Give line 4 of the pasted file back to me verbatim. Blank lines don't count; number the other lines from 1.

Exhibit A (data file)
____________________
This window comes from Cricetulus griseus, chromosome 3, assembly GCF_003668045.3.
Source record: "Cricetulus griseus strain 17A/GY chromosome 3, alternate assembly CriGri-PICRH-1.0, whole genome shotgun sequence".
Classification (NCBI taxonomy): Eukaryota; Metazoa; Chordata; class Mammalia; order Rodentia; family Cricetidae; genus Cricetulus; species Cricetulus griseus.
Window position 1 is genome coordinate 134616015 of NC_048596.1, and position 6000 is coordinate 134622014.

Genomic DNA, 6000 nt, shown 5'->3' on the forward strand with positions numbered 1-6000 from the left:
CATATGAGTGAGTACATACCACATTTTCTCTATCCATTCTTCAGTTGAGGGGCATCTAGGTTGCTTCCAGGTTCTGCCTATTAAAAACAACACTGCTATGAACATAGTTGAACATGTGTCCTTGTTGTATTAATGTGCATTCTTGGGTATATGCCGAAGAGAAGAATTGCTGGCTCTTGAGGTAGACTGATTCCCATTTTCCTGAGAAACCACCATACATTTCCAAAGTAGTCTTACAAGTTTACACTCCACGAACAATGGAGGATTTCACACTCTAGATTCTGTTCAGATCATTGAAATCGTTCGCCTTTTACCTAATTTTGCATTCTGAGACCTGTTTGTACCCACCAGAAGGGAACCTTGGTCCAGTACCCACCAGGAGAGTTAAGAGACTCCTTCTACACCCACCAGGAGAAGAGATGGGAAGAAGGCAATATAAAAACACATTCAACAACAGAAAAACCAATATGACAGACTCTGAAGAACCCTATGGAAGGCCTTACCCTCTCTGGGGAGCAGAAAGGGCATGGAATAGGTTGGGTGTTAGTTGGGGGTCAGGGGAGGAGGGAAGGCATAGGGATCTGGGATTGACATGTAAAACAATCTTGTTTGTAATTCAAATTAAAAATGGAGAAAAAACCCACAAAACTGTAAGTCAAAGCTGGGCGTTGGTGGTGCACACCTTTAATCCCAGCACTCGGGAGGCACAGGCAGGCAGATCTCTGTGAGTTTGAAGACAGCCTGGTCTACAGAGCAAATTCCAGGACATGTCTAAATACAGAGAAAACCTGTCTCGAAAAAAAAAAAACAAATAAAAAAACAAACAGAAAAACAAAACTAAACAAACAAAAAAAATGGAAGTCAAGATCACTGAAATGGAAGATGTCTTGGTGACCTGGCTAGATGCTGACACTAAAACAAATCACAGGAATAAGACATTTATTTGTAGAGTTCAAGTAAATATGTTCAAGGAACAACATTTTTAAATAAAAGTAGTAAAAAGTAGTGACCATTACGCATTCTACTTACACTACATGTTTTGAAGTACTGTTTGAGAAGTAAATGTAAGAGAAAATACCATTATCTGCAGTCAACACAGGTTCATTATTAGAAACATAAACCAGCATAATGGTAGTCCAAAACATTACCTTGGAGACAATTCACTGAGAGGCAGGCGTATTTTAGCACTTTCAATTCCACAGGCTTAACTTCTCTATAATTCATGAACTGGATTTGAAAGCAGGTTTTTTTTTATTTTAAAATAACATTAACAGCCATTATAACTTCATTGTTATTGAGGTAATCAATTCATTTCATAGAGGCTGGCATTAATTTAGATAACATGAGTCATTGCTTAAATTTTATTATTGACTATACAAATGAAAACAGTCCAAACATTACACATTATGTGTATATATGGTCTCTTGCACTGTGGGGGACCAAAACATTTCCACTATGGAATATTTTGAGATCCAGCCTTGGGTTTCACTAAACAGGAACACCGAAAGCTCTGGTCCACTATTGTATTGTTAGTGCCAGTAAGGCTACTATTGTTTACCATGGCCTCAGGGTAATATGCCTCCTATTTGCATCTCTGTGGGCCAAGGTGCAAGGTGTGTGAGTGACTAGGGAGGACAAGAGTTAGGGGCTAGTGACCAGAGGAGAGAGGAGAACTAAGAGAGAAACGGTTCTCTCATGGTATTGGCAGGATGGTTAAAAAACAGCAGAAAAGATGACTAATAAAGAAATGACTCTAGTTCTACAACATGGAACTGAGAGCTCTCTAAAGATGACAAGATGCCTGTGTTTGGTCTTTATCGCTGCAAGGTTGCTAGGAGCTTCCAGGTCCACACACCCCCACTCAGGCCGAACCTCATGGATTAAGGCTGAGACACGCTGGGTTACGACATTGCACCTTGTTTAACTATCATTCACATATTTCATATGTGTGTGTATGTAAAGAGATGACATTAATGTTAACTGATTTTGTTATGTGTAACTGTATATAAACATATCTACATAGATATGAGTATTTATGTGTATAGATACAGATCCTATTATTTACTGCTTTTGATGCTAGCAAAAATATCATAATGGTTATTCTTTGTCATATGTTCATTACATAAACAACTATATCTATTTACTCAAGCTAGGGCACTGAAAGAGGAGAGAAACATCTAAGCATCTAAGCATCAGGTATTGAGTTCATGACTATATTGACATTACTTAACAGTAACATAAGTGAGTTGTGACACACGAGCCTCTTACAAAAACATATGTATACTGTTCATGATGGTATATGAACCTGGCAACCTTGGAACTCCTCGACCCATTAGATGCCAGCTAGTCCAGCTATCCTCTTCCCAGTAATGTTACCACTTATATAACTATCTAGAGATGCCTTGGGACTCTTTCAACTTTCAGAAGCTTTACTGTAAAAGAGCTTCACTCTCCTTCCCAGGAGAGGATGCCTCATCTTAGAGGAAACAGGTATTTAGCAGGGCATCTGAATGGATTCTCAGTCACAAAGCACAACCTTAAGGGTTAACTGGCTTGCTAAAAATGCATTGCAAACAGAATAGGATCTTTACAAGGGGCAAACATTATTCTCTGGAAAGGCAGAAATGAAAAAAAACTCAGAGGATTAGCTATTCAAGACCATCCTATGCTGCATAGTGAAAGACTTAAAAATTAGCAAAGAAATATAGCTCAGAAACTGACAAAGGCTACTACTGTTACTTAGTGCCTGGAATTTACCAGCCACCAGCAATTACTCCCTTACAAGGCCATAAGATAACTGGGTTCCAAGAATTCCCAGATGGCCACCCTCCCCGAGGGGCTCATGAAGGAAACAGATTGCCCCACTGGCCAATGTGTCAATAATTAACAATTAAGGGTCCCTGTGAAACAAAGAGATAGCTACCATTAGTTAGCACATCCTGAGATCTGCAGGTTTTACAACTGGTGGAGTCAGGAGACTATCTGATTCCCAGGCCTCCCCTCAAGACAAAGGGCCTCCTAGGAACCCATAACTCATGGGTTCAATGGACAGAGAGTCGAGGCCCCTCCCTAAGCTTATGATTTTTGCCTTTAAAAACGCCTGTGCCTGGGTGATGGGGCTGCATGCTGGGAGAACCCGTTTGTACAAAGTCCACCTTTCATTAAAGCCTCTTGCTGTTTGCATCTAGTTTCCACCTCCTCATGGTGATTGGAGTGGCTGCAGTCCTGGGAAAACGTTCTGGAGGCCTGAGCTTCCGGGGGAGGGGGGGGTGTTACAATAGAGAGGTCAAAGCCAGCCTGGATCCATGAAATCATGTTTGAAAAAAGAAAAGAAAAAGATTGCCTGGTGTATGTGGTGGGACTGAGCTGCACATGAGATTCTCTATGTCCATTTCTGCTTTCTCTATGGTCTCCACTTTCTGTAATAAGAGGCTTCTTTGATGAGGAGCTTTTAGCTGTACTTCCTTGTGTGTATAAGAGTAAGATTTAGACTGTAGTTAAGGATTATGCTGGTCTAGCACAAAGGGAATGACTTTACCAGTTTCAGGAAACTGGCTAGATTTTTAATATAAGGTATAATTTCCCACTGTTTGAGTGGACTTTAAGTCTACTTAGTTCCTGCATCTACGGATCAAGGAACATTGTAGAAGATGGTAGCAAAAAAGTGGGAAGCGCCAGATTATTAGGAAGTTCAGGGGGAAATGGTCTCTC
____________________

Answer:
Window position 1 is genome coordinate 134616015 of NC_048596.1, and position 6000 is coordinate 134622014.